Because of effloresence appearing on my porcelain tiled deck after rain events, I am planning to replace the existing grout with epoxy grout which will create a waterproof barrier. But I first need to remove the existing grout joints, which are < 1/8" width. It's my understanding that porcelain tiles can be susceptible to chipping so I'm not certain which method would be most appropriate to perform this work. I was considering using a grout blade on my oscillating tool, but I wanted to get some feedback before proceeding. enter image description here

  • I'm not clear on 'rain events'... is it that rain gets on your tiles from the top and you don't like it? Or is it coming from below? Either way, you might consider just sealing the tile/grout and not causing yourself the agony of removal (and applying epoxy grout -- that stuff is terrible, imho!) Jul 8, 2018 at 19:19
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    Utility knife and extreme caution. Those "grout removal saws" are too thick and will be more likely to rub against the edge of the tile, risking glaze chips. Jul 8, 2018 at 20:11
  • When I state "rain events", I'm referring to water that penetrates through the grout joints when it is raining. The efflorescence is occurring when the water is pulled back to the surface during evaporation that's leaving dissolved minerals from the thinset onto the surface. Interestingly, the tile layer claims to have used a latex thinset that should not have caused efflorescence. However, I've removed the efflorescence by scrubbing with a sulfamic acid solution.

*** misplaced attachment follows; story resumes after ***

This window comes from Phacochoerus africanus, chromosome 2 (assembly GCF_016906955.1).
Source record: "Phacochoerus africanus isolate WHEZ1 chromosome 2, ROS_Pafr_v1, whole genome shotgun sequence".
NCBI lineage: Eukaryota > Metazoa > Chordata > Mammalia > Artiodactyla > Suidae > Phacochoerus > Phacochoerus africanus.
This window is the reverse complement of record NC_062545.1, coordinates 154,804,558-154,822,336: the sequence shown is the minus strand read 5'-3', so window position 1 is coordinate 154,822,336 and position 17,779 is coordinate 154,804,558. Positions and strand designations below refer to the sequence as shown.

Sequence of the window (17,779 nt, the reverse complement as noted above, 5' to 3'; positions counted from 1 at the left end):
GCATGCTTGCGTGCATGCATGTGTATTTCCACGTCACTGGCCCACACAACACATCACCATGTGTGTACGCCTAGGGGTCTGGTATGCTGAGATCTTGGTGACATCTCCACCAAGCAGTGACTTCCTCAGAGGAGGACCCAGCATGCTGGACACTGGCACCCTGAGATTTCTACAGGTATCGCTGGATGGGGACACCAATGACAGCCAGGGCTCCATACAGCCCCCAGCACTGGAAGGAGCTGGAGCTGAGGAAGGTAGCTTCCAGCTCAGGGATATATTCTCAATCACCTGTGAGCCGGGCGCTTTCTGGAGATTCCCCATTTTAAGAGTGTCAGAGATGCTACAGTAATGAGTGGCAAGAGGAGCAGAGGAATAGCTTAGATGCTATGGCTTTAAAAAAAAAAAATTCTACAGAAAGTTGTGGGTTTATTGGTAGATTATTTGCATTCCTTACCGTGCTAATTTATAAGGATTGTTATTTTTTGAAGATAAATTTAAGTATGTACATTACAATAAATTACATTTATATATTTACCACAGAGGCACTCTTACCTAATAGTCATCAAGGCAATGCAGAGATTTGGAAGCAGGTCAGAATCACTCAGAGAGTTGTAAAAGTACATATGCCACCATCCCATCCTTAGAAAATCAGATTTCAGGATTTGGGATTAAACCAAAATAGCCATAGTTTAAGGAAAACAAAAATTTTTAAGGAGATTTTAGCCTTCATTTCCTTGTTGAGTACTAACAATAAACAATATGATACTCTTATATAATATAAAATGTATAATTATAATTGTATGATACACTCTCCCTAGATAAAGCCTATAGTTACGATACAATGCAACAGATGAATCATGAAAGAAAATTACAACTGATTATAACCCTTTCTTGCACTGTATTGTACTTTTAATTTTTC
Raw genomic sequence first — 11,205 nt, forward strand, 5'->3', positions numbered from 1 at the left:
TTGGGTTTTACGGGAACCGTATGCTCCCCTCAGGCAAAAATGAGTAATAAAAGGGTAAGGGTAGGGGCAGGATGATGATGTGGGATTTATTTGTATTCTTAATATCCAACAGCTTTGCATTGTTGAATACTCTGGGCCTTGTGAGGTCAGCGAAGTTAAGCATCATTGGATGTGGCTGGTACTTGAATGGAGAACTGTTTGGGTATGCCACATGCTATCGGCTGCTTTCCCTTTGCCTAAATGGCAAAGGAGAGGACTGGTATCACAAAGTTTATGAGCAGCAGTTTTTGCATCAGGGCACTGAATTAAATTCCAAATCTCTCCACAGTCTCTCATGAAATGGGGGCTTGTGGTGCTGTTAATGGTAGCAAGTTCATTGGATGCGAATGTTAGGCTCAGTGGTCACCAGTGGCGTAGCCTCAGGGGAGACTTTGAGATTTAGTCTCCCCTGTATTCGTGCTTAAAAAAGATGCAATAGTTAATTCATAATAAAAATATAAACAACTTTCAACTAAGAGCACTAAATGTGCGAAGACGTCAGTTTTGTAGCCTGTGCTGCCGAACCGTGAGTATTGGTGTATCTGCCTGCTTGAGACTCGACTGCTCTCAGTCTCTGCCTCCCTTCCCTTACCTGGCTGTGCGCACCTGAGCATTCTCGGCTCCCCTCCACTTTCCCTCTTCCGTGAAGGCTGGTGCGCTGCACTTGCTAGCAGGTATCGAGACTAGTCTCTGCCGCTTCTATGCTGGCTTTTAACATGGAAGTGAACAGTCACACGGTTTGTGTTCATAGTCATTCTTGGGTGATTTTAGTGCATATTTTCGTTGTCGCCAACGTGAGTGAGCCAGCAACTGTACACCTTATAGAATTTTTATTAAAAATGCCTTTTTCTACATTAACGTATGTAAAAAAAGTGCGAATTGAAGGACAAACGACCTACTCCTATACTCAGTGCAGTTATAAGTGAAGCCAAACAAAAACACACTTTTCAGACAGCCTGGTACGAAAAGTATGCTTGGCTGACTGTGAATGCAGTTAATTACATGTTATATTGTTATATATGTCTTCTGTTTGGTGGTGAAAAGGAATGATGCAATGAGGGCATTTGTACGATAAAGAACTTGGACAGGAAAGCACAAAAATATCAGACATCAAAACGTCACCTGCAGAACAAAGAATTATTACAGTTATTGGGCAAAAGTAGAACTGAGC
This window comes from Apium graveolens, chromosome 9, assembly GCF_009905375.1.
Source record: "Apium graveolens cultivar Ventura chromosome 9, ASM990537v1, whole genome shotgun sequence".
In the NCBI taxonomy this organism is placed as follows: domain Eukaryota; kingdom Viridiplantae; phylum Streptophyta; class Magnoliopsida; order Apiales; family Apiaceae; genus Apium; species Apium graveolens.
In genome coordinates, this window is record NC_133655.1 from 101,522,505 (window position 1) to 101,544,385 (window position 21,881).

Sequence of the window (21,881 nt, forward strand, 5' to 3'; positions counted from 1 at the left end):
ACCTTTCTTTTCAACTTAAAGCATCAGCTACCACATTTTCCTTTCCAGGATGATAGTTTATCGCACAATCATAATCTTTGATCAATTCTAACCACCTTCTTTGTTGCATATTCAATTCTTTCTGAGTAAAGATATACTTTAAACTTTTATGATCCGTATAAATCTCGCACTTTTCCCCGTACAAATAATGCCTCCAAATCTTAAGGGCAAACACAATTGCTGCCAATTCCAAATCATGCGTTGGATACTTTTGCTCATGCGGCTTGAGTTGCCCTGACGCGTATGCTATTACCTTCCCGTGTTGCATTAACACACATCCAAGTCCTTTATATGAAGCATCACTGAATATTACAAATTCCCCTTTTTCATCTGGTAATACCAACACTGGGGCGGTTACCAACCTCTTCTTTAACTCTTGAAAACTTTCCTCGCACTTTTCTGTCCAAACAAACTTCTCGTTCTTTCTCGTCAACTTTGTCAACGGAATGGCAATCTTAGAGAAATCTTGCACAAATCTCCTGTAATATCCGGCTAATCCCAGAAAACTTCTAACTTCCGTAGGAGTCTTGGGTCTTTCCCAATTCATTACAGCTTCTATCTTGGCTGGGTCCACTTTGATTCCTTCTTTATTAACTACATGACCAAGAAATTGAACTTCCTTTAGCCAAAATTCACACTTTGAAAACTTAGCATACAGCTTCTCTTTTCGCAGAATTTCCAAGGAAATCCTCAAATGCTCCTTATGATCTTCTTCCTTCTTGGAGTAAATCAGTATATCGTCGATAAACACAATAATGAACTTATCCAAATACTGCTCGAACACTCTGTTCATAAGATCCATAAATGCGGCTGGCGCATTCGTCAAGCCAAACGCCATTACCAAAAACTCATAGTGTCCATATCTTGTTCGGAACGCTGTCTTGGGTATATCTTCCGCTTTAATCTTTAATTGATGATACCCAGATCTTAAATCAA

– Grant
    Jul 8, 2018 at 20:23
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    I see... in that case, I'd suggest you reapply a grout sealer (maybe 2 coats) and see how it goes. If not satisfactory, @JimmyFix-it is right. Jul 8, 2018 at 21:50

2 Answers 2


There is a Dremel Grout removal attachment, which consists of a fixture to hold the tool at a 45 degree angle, and you can get a 1/16 inch carbide cutter bit.

I've used this setup several times to remove grout for renewal or tile replacement. It can work quite well if the grout is really a sixteenth wide. Its not easy, but you can chip the tiles if you're not careful. I inevitably break the bit, and will always buy at least two.


  • Although the overall grout joint spacing is ~1/8", there are many joints that are slightly <1/8". Hence, I will need to limit the blade to 1/16" thickness to be safe. I have a Bosch oscillating tool and have used a grout grinding blade in the past for removal of wider joint thickness (1/4" - 1/2") and has worked great! Dremel has a blade that's 1/16" thick that I could use with my Bosch. Unfortunately, the Dremel Grout removal attachment isn't compatible with the Bosch! images-na.ssl-images-amazon.com/images/I/41mVBfx6ZxL.jpg
    – Grant
    Jul 9, 2018 at 15:09

You will run the least amount of risk of chipping the tile if you do the job with hand tools. Use a 1/16” carbide grout saw, and you don’t need to remove all of the grout to the bottom of the tile, just more than 1/16”. Pulling the tool is safer for the tile than pushing it.

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